By Conrad Landin in Britain:
New lords donated eye-watering 7 million
Saturday 9th August 2014
FRESHLY appointed aristocrats were revealed yesterday to have donated a whopping £7 million to political parties, prompting campaigners to demand an end to the “stinking nod and a wink process” of appointments to the Lords.
Tory Prime Minister David Cameron announced 22 new life peers yesterday — including Apprentice star Karren Brady and former Marks & Spencer executive chairman Sir Stuart Rose.
But the most controversial Tory appointee was hedge fund magnate Michael Farmer, who has donated over £6.5m to the party.
The City financier known as Mr Copper has been accused of avoiding tax by operating from Bermuda.
Times commentator and former Conservative Home editor Tim Montgomerie wrote on Twitter: “More Cameroonian cronies for the Upper House.”
But the pomp and fanfare was drowned out by questions over the appointments process to Britain’s bloated and undemocratic House of Lords.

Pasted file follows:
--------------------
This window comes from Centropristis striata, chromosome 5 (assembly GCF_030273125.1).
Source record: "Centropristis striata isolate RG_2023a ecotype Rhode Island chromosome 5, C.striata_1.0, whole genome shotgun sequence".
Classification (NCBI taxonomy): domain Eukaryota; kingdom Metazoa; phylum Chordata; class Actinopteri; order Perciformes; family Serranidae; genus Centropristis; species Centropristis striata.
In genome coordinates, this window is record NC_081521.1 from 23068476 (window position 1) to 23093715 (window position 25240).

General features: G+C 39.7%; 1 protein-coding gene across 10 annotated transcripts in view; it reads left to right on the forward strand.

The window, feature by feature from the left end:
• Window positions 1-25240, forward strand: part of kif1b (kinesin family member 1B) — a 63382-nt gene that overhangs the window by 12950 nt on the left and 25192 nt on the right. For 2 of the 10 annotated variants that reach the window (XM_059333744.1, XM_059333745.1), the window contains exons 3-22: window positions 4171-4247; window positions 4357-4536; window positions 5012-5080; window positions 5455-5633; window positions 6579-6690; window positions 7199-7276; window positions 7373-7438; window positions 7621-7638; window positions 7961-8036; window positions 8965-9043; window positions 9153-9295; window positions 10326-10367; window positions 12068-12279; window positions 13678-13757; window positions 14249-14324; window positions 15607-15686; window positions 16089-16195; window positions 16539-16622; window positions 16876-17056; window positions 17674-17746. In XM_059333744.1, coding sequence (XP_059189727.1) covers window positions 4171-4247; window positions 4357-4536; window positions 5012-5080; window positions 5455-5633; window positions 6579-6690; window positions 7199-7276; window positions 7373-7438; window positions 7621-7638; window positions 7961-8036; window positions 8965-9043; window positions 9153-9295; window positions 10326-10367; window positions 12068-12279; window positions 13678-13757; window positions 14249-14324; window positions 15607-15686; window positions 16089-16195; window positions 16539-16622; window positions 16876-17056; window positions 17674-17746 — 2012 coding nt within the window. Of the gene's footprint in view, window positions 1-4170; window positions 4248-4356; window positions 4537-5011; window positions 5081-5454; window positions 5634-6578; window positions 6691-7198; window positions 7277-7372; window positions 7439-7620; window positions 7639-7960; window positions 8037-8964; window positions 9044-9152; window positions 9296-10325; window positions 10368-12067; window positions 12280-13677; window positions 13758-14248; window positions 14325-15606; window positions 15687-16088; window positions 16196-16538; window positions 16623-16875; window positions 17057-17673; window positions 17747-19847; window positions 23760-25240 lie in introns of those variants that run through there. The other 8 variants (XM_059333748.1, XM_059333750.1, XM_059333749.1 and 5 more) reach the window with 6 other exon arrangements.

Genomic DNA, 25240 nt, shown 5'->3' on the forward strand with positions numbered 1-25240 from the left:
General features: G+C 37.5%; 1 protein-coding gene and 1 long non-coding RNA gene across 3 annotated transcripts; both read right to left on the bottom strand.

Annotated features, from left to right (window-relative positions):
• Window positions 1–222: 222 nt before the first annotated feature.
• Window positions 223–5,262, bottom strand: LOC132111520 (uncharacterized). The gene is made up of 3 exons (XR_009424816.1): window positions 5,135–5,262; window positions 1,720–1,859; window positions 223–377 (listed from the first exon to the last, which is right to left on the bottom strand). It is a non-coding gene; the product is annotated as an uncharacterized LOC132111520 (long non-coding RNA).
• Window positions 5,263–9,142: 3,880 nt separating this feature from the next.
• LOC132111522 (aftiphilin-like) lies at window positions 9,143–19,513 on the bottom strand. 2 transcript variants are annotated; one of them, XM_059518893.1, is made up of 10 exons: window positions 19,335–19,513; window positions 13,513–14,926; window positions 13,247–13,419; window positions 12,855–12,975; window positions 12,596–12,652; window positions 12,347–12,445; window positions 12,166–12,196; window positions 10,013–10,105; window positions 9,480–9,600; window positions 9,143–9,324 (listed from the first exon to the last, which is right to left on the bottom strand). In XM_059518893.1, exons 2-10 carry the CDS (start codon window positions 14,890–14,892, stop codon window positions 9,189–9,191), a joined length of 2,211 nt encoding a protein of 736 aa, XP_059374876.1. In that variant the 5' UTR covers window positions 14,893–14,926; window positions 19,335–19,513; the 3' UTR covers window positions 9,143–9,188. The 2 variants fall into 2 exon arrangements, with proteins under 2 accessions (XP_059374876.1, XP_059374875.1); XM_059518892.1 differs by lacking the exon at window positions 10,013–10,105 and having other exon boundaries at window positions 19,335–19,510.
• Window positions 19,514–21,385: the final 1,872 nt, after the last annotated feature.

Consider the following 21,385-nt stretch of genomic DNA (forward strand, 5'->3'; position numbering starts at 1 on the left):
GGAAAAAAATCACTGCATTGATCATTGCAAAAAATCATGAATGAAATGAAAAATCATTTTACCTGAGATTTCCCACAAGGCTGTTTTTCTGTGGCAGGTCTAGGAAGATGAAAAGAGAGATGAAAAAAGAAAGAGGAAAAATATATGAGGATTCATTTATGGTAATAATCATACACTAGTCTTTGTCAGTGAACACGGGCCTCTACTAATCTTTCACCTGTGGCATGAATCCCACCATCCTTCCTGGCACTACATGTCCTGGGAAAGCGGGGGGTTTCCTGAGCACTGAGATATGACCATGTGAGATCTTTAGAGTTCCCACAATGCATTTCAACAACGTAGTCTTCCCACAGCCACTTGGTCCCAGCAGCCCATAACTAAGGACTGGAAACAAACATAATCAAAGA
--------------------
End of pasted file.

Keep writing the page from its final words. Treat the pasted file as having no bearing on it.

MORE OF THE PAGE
Labour MP Michael Meacher called for a “complete revision” of the house.
“One can only guess they either assumed they would get rewarded for donating, or they got a nod and a wink. It stinks. The whole process is corrupt — we urgently need to scrap this system,” he told the Star.
And Electoral Reform Society chief executive Katie Ghose said: “These appointments further cement the impression that to get into the House of Lords, all you have to do is write a fat cheque to a political party or be a party hack.
“The second chamber is a crucial part of our political system, with real legislative power. It cannot be right that people are effectively able to buy a seat at the highest level of politics.”
Meanwhile, Labour leader Ed Miliband appointed former party staffer Chris Lennie, ex-MEP and EastEnders actor Michael Cashman and publishing magnate Dame Gail Rebuck.
Blairite loyalist Mr Cashman was a long-serving member of Labour’s national executive and controversially overruled grassroots delegates when chairing the 2012 Labour conference.
Mr Lennie was Mr Miliband’s first choice for party general secretary in 2011 — but lost out after unions and grassroots Labour executive reps backed former GMB official Iain McNicol instead.
Mr Cashman has donated £2,500 to Labour, while Dame Gail has forked out £2,000.
Lib Dem appointments include former council leaders Paul Scriven and Barbara Janke, both large donors.